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Blunt, James Gillpatrick (21 July 1826–25 July 1881), physician, soldier, and politician, was born in Trenton, Hancock County, Maine, the son of John Blunt. Blunt spent his early youth in Ellsworth, Maine, but at age fifteen enlisted as a merchant seaman. Leaving the sea at age twenty, Blunt studied medicine at the Starling Medical College in Columbus, Ohio, earning a medical degree in 1849. He set up a practice in New Madison, Ohio, where he married Nancy Carson Putnam. In 1856 he migrated to the frontier, settling at Greeley, Kansas. There he continued his medical practice but soon became actively interested in politics, becoming deeply involved in the antislavery movement and aiding ...

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James Craik. Courtesy of the National Library of Medicine (B04995).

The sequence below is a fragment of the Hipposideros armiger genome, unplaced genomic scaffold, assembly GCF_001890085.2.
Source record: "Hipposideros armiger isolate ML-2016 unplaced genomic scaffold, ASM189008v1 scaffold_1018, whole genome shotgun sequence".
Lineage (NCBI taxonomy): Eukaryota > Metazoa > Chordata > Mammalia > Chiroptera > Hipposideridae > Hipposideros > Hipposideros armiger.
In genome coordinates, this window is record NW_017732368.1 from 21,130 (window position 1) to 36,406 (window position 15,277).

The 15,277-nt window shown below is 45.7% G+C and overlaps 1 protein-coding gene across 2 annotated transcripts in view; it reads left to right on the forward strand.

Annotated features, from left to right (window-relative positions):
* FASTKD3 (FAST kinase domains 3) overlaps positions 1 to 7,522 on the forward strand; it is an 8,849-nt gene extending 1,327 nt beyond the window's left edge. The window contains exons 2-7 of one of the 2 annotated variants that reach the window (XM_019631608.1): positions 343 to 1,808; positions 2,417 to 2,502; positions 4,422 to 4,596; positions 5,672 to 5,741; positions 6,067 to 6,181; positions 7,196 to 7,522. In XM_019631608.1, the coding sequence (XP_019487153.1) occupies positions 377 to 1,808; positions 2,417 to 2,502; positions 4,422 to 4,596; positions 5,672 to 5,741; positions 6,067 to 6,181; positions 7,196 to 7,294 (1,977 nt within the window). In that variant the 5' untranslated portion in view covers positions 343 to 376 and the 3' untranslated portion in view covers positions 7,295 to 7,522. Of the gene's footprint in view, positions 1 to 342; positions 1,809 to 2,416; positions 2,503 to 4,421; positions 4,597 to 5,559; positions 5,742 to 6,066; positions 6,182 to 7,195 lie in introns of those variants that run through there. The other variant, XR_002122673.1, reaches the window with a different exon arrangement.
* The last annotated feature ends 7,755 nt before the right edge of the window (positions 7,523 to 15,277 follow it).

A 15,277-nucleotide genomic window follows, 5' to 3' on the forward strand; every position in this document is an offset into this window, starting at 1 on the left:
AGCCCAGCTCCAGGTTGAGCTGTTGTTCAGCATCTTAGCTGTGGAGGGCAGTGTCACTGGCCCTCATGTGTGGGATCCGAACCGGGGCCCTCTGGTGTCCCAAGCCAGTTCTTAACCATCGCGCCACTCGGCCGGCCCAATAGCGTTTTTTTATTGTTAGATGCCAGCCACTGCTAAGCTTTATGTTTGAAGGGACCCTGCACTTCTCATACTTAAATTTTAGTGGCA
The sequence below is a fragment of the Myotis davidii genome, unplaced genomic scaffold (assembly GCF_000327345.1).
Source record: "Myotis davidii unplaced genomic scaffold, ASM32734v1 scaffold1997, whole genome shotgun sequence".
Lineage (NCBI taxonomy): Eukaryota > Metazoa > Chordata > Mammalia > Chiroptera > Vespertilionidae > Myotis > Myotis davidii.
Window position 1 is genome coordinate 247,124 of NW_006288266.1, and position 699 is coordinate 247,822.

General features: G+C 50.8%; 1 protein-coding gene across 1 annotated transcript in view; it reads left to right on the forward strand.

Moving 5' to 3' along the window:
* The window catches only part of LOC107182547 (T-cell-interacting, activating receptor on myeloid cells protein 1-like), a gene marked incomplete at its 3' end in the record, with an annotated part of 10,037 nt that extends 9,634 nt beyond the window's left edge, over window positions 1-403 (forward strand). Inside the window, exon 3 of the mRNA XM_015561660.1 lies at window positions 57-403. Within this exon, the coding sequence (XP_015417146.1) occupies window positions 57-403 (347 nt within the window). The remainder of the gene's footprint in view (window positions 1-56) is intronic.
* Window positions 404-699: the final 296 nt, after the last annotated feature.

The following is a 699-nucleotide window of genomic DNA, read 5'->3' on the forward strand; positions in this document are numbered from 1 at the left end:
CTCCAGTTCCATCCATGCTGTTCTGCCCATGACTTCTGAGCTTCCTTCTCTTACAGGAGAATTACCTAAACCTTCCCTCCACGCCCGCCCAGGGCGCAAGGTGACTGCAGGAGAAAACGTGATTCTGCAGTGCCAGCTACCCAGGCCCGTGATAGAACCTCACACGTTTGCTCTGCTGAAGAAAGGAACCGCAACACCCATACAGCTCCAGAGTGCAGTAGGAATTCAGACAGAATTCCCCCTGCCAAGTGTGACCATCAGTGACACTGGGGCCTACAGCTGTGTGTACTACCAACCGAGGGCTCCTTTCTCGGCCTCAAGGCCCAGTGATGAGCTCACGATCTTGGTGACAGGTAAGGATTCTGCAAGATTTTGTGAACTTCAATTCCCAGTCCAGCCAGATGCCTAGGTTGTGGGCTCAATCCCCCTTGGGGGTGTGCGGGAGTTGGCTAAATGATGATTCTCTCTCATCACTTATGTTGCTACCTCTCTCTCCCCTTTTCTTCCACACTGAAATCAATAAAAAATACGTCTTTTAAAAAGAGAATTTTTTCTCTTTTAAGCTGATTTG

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Craik, James (1730–06 February 1814), physician and military surgeon, was born on his father’s estate near Dumfries, Scotland, the son of Robert Craik, a member of the British Parliament; the name of his mother is unknown. Little information about his early life is available. Although his parents were apparently not married, he was acknowledged by his father, who assumed responsibility for his education. After studying medicine at the University of Edinburgh, he joined the British army as a surgeon. Shortly after being sent to the West Indies, he resigned his position and sailed for Virginia in 1751. After a short period in the Norfolk area, he moved to Winchester, Virginia....